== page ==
"We would not be involved in an Old Testament project except that the people say they want it," said Walt DeMoss, director of program ministries for Lutheran Bible Translators. "They just develop a hunger for more of God's Word."

Some groups request specific Old Testament passages regarding the Creation, suffering, or other themes. But many express the same wish as Lama translators in Togo, who want the whole story simply so they can understand Jesus better.

"In many cultures, knowing someone's background, someone's grandfathers, is quite important to knowing them," said DeMoss. "And where do you find these 'grandfathers' to know more about Jesus except in the Old Testament?"

Grassroots Translations

OT projects have become more feasible due to another movement: the increasingly central role of national translators. Nationals now compose 90 percent of the world's translation force. They generally produce higher quality translations at a faster pace, because they know their own language and culture well. Many translation agencies have begun using Western missionaries primarily as quality-checkers and advisers—especially for comparing translations against the original Hebrew and Greek—while nationals do the actual translation work.

"The future of Bible translation in the world is in empowering and releasing nationals to do the work," said Véroni Krüger of Word for the World, a whole-Bible translation group founded in South Africa. "I don't see any other way in which we can complete the task."

The ideal situation may be national translators who know Hebrew and Greek and are thus able to translate straight from the original biblical texts into their own languages. The time saved by this approach is often worth the additional training costs, DeMoss said.

However, only 10 percent of national translators have biblical language skills, as such training remains a luxury due to its expense or to the education level of translators. This number is growing slowly, as programs teaching biblical languages become increasingly available worldwide.

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Wycliffe sponsors translation schools in the Philippines, Thailand, Kenya, and Cote d'Ivoire. Word for the World offers a mobile two-year program that in 2005 trained 175 translators from 73 language groups in Ethiopia, Tanzania, and other African countries.

Speed of learning and retention are better when learning Hebrew as a living language, according to Halvor Ronning, founder of the Jerusalem-based Home for Bible Translators. His program has provided advanced biblical language training to 74 translators from 26 countries speaking 44 different languages, and his students have gone on to lead translation efforts in Kenya, Togo, Nigeria, and other nations.

George MacDonald, a translator in Papua New Guinea, said he would always remember the day his Dadibi friends dedicated their complete Bible in 2001. Living in a remote location and considered inferior by trade partners, the Dadibi had long looked down upon themselves. Yet they became one of the few groups worldwide to receive both an Old and New Testament in their own language.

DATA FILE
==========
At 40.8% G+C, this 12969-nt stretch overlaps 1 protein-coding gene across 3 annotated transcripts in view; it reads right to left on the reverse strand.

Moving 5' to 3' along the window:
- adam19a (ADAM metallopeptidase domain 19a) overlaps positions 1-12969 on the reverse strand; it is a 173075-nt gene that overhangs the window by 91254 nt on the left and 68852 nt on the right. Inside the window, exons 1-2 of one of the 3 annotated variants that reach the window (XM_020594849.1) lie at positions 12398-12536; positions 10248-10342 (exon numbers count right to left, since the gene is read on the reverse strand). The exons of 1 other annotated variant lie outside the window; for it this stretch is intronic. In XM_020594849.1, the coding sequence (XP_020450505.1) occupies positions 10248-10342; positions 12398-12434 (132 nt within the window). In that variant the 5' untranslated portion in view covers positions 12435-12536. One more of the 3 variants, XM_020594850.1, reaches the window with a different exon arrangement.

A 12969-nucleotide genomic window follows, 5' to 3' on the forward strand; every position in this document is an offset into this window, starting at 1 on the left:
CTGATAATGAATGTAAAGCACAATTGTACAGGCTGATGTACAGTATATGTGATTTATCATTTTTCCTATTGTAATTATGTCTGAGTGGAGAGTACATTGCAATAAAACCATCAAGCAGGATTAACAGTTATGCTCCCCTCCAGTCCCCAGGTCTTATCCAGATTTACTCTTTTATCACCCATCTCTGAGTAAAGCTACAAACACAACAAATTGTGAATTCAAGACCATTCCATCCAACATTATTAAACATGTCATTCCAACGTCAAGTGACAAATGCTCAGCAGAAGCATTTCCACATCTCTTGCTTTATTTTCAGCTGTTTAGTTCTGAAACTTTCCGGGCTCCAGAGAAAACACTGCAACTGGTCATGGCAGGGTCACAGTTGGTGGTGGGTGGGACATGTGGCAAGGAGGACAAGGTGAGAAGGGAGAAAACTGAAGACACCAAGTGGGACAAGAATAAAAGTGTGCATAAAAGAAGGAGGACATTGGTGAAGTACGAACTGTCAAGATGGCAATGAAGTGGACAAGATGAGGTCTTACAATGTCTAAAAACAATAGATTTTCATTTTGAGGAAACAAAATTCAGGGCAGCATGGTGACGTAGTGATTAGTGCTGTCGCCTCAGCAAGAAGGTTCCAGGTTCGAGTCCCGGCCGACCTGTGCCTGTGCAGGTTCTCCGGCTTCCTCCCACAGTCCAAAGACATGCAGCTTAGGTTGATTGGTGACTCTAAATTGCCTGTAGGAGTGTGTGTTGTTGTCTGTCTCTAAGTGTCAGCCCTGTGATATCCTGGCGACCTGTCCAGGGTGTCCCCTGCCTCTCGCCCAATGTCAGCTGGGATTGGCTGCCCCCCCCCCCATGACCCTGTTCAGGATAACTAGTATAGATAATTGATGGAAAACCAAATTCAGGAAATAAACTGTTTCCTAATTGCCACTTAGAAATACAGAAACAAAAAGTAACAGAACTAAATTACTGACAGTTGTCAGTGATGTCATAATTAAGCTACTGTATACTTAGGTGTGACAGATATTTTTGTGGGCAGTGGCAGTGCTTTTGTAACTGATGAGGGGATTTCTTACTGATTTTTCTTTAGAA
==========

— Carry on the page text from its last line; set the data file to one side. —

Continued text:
"This indicates that God has certainly not forgotten them, but instead has looked with favor on them," said MacDonald.

Thousands turned out for the dedication ceremony—some walking for up to two days to get there. The national translators held the Dadibi Bibles up for the crowd to see. Thunderous applause arose, and one man let out a high-pitched yell reminiscent of the victory shout used by returning Dadibi warriors in days of old.

Jeremy Weber is a journalist and freelance writer living in Chicago.

Related Elsewhere:

More CT articles on Bible translation include:

The Word from Geecheetown | Gullah-speaking slave descendants welcome New Testament translation. (Dec. 19, 2005)
Wycliffe in Overdrive | Freddy Boswell describes the most audacious Bible translation project ever. (Feb. 3, 2005)
God's Own Dictionary | You won't believe the words that didn't exist until the first English translations of the Bible. (Feb. 05, 2003)
A Translation Fit For A King | In the beginning, the King James Version was an attempt to thwart liberty. In the end, it promoted liberty. (Oct. 22, 2001)
Not Your Grandfather's Mission Field | From lighter radios to lightning-fast computers, technology is speeding up ministry and easing the load at Wycliffe Bible Translators. (Feb. 19, 2001)
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Meaning-full Translations | The world's most influential Bible translator, Eugene Nida, is weary of 'word worship.' (Sept. 16, 2002)
New Bible translations help to preserve world's disappearing languages | The total number of languages in which the Bible is available in part or in its entirety now stands at 2233. But this is still barely more than one third of the estimated 6500 living languages in the world. (Feb. 28, 2000)
And the Word Was … Debatable | All those who take up the daunting task of Bible translation step into a force field of tension. (May 18, 1998)
'Your Sins Shall Be White as Yucca' (Part 1 of 3) | Wycliffe missionaries Gene and Marie Scott gave nearly 40 years of their lives translating the New Testament for a small tribe in the jungles of Peru. Was it worth it? (Oct. 27, 1997)
Confessions of a Bible Translator | In this article, Daniel Taylor, and English professor at Bethel College in Minnesota, gives us a glimpse into that most daring of undertakings—humans translating God's Word. (Oct. 27, 1997)

More Bible articles are available on our website.